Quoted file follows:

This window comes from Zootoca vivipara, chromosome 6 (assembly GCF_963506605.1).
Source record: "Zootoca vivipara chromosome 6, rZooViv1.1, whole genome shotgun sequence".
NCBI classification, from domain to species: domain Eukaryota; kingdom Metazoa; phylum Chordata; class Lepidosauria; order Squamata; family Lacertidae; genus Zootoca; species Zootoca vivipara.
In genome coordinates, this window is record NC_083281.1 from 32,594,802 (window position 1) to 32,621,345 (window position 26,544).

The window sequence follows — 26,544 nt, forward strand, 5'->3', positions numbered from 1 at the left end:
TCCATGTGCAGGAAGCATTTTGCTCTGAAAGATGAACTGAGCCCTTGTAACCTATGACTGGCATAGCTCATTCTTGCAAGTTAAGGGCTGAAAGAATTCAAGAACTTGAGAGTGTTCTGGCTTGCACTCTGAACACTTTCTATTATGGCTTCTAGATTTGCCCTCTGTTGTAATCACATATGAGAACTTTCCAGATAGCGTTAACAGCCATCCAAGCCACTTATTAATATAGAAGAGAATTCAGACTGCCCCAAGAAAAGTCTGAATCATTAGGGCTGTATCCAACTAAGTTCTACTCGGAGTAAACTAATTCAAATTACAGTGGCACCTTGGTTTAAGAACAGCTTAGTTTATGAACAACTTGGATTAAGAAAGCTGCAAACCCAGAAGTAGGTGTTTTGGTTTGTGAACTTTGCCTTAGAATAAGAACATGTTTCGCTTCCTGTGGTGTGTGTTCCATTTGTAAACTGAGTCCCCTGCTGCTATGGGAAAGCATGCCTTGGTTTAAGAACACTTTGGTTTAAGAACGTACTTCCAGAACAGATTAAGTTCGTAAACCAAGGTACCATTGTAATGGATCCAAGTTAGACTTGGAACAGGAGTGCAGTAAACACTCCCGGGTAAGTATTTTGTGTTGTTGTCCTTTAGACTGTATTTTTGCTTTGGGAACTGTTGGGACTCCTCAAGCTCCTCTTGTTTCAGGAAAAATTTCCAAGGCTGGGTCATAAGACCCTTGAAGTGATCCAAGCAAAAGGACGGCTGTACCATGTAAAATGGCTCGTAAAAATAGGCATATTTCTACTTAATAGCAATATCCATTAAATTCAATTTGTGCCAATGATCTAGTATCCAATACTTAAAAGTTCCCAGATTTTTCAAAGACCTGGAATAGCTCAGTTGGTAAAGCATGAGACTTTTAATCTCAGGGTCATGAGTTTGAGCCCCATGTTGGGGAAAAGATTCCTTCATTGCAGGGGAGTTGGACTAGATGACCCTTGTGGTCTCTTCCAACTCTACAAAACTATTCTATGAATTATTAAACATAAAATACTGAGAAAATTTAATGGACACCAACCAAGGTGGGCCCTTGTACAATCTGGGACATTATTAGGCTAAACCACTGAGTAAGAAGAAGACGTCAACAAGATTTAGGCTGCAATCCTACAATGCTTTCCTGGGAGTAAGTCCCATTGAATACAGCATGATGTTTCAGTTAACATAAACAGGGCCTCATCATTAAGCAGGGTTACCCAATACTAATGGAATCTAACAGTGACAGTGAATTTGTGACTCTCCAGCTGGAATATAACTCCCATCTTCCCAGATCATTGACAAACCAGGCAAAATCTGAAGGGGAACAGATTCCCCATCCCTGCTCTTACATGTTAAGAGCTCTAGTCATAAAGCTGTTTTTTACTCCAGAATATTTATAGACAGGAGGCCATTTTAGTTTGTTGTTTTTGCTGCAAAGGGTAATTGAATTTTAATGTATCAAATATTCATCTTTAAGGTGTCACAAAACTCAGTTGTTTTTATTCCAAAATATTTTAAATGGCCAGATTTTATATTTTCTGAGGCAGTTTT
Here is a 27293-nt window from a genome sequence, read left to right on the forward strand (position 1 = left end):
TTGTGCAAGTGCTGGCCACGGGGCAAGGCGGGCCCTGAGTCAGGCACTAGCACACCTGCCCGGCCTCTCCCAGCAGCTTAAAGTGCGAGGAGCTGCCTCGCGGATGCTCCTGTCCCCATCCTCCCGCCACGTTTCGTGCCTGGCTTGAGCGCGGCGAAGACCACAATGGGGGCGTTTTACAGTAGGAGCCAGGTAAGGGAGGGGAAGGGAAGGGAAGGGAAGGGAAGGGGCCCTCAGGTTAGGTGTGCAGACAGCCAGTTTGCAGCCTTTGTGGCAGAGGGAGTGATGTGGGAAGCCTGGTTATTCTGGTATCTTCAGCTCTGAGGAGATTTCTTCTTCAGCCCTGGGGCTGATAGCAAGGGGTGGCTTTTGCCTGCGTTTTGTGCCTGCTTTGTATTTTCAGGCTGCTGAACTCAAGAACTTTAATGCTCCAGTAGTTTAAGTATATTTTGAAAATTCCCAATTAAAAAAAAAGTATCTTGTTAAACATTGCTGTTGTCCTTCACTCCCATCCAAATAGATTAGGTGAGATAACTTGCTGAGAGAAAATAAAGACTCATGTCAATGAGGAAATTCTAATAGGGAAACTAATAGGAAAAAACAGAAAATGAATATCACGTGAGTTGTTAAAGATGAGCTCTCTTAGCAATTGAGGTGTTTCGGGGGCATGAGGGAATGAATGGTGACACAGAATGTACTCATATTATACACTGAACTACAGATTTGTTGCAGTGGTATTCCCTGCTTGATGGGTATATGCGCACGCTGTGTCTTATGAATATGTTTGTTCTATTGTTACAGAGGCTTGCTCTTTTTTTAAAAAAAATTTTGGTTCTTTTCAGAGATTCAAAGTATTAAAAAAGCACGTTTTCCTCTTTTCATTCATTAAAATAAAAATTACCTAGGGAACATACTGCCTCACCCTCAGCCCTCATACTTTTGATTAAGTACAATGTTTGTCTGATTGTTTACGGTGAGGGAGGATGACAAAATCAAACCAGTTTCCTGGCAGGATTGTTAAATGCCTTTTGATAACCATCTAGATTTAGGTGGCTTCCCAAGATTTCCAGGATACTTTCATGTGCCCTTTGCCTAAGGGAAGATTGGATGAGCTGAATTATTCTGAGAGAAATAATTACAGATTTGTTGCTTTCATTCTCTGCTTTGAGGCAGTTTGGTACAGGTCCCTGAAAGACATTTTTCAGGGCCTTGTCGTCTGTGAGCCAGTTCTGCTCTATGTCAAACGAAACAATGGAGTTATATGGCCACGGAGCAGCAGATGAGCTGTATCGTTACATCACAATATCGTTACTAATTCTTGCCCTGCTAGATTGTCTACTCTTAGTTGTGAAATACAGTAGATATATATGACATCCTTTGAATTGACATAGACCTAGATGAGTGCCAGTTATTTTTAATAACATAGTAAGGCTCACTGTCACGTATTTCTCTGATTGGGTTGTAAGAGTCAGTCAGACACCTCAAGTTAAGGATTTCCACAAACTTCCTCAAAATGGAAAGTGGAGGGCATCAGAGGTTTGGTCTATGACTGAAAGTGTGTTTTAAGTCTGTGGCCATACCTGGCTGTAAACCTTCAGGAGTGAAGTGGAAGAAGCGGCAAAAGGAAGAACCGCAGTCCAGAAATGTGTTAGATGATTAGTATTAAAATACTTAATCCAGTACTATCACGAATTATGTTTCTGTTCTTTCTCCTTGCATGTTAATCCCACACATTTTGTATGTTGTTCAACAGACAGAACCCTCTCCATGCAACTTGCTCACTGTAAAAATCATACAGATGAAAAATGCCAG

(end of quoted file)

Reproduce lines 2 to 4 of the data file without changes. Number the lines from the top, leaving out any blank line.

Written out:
Source record: "Zootoca vivipara chromosome 6, rZooViv1.1, whole genome shotgun sequence".
NCBI classification, from domain to species: domain Eukaryota; kingdom Metazoa; phylum Chordata; class Lepidosauria; order Squamata; family Lacertidae; genus Zootoca; species Zootoca vivipara.
In genome coordinates, this window is record NC_083281.1 from 32,594,802 (window position 1) to 32,621,345 (window position 26,544).